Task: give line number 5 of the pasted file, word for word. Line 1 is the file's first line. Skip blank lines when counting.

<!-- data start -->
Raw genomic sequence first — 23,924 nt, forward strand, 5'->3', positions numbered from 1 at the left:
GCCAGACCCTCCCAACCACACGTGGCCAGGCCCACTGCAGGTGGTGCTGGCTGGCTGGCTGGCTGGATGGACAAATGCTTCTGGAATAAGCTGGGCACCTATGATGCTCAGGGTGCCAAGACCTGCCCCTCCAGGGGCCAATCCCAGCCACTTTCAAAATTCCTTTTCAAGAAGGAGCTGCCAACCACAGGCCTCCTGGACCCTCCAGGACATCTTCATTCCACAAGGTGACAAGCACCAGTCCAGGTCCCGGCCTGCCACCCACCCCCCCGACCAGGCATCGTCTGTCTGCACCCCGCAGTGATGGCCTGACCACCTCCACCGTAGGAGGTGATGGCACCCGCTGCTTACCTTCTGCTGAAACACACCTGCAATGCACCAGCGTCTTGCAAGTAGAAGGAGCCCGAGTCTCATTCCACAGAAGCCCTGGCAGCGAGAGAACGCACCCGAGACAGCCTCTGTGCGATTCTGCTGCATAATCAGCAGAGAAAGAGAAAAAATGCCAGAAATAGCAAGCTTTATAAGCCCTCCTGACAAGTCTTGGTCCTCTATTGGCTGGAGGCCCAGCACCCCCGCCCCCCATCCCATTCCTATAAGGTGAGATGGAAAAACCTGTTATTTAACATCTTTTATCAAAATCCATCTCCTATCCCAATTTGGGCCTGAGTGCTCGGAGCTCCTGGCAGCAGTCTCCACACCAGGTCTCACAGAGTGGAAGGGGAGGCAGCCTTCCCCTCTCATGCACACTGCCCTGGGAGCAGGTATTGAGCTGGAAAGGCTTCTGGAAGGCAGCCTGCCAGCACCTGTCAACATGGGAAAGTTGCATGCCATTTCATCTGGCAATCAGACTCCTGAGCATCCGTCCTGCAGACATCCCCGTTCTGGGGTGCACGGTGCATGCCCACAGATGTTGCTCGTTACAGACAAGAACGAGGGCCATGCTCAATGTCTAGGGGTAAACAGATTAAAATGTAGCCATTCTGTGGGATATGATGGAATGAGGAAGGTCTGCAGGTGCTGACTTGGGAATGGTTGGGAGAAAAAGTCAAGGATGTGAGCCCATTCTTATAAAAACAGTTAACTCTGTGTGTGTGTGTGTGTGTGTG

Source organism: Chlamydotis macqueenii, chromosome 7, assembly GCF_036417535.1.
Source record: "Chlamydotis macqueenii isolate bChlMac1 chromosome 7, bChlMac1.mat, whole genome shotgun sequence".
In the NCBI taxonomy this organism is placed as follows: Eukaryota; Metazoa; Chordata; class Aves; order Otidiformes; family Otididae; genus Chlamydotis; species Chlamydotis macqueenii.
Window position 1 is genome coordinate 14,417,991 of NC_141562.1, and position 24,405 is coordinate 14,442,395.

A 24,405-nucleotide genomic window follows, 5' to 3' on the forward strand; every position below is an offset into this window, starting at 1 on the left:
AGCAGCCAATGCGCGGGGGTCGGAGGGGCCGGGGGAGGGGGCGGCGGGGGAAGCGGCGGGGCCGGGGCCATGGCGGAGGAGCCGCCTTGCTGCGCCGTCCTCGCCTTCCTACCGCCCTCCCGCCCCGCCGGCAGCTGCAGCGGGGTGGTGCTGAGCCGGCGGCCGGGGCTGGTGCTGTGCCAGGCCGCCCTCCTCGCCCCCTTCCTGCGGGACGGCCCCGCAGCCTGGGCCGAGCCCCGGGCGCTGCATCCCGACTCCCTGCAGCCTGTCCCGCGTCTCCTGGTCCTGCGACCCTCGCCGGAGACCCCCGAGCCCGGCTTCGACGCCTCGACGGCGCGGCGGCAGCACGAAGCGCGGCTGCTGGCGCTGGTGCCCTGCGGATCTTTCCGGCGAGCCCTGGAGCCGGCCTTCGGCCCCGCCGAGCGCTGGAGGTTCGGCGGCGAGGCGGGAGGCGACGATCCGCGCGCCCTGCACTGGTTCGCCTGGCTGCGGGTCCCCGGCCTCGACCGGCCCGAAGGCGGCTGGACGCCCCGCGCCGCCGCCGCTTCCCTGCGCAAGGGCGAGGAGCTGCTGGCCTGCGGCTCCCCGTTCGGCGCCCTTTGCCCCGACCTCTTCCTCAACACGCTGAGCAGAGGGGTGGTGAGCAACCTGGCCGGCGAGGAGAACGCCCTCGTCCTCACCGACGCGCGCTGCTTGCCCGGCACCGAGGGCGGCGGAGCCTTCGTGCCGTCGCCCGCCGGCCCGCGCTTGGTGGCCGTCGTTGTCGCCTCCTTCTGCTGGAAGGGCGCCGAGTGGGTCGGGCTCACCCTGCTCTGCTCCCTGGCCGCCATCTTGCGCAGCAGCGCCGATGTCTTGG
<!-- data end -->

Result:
In the NCBI taxonomy this organism is placed as follows: Eukaryota; Metazoa; Chordata; class Aves; order Otidiformes; family Otididae; genus Chlamydotis; species Chlamydotis macqueenii.